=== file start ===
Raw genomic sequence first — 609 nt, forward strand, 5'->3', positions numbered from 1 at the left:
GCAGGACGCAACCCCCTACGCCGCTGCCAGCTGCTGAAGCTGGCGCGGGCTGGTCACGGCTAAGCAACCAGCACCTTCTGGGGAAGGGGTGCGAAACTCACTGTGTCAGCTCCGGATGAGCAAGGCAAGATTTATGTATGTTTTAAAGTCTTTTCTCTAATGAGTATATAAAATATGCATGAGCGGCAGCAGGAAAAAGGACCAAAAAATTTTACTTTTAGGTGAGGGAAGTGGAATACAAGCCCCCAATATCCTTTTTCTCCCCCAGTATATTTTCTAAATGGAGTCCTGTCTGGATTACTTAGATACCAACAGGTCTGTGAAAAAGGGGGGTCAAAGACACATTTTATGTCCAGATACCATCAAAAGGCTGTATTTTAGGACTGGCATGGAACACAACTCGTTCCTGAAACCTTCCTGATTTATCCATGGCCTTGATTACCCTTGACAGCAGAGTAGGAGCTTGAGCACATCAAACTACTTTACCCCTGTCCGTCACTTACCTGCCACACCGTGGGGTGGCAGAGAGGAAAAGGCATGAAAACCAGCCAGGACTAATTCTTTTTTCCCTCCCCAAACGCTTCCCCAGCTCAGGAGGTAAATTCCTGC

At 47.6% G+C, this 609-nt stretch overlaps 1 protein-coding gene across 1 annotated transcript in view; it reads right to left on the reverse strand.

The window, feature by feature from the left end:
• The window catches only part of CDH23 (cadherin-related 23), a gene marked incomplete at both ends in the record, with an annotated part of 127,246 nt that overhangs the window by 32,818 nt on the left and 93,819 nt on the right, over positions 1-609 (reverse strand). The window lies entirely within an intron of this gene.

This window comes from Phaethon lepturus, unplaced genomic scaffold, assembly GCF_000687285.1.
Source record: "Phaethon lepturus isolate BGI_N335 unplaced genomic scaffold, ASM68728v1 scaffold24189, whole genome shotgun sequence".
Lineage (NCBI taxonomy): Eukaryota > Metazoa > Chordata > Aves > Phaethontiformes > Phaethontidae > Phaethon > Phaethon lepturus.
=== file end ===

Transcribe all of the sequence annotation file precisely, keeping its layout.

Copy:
Raw genomic sequence first — 609 nt, forward strand, 5'->3', positions numbered from 1 at the left:
GCAGGACGCAACCCCCTACGCCGCTGCCAGCTGCTGAAGCTGGCGCGGGCTGGTCACGGCTAAGCAACCAGCACCTTCTGGGGAAGGGGTGCGAAACTCACTGTGTCAGCTCCGGATGAGCAAGGCAAGATTTATGTATGTTTTAAAGTCTTTTCTCTAATGAGTATATAAAATATGCATGAGCGGCAGCAGGAAAAAGGACCAAAAAATTTTACTTTTAGGTGAGGGAAGTGGAATACAAGCCCCCAATATCCTTTTTCTCCCCCAGTATATTTTCTAAATGGAGTCCTGTCTGGATTACTTAGATACCAACAGGTCTGTGAAAAAGGGGGGTCAAAGACACATTTTATGTCCAGATACCATCAAAAGGCTGTATTTTAGGACTGGCATGGAACACAACTCGTTCCTGAAACCTTCCTGATTTATCCATGGCCTTGATTACCCTTGACAGCAGAGTAGGAGCTTGAGCACATCAAACTACTTTACCCCTGTCCGTCACTTACCTGCCACACCGTGGGGTGGCAGAGAGGAAAAGGCATGAAAACCAGCCAGGACTAATTCTTTTTTCCCTCCCCAAACGCTTCCCCAGCTCAGGAGGTAAATTCCTGC

At 47.6% G+C, this 609-nt stretch overlaps 1 protein-coding gene across 1 annotated transcript in view; it reads right to left on the reverse strand.

The window, feature by feature from the left end:
• The window catches only part of CDH23 (cadherin-related 23), a gene marked incomplete at both ends in the record, with an annotated part of 127,246 nt that overhangs the window by 32,818 nt on the left and 93,819 nt on the right, over positions 1-609 (reverse strand). The window lies entirely within an intron of this gene.

This window comes from Phaethon lepturus, unplaced genomic scaffold, assembly GCF_000687285.1.
Source record: "Phaethon lepturus isolate BGI_N335 unplaced genomic scaffold, ASM68728v1 scaffold24189, whole genome shotgun sequence".
Lineage (NCBI taxonomy): Eukaryota > Metazoa > Chordata > Aves > Phaethontiformes > Phaethontidae > Phaethon > Phaethon lepturus.